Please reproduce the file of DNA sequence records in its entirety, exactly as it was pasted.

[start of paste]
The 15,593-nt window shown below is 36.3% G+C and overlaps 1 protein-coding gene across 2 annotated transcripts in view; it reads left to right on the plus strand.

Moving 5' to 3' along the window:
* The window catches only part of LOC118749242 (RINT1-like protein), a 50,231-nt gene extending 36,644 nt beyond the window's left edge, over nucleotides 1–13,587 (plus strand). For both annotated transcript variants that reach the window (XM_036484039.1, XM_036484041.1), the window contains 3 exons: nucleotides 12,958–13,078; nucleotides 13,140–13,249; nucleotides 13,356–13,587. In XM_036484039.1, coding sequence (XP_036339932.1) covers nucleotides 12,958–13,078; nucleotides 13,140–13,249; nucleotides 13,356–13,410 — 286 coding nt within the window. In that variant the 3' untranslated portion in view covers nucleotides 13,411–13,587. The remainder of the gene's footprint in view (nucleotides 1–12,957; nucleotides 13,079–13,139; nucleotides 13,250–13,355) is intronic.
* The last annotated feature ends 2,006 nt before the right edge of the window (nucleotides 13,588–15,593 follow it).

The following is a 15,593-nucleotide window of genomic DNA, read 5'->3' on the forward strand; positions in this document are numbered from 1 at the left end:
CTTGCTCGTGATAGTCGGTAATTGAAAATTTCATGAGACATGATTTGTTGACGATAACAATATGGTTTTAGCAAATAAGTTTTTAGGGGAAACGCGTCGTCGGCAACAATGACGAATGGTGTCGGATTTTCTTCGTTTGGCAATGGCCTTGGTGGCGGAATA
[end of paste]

The 15,593-nt window shown below is 36.3% G+C and overlaps 1 protein-coding gene across 2 annotated transcripts in view; it reads left to right on the plus strand.

Moving 5' to 3' along the window:
* The window catches only part of LOC118749242 (RINT1-like protein), a 50,231-nt gene extending 36,644 nt beyond the window's left edge, over nucleotides 1–13,587 (plus strand). For both annotated transcript variants that reach the window (XM_036484039.1, XM_036484041.1), the window contains 3 exons: nucleotides 12,958–13,078; nucleotides 13,140–13,249; nucleotides 13,356–13,587. In XM_036484039.1, coding sequence (XP_036339932.1) covers nucleotides 12,958–13,078; nucleotides 13,140–13,249; nucleotides 13,356–13,410 — 286 coding nt within the window. In that variant the 3' untranslated portion in view covers nucleotides 13,411–13,587. The remainder of the gene's footprint in view (nucleotides 1–12,957; nucleotides 13,079–13,139; nucleotides 13,250–13,355) is intronic.
* The last annotated feature ends 2,006 nt before the right edge of the window (nucleotides 13,588–15,593 follow it).

The following is a 15,593-nucleotide window of genomic DNA, read 5'->3' on the forward strand; positions in this document are numbered from 1 at the left end:
CTTGCTCGTGATAGTCGGTAATTGAAAATTTCATGAGACATGATTTGTTGACGATAACAATATGGTTTTAGCAAATAAGTTTTTAGGGGAAACGCGTCGTCGGCAACAATGACGAATGGTGTCGGATTTTCTTCGTTTGGCAATGGCCTTGGTGGCGGAATA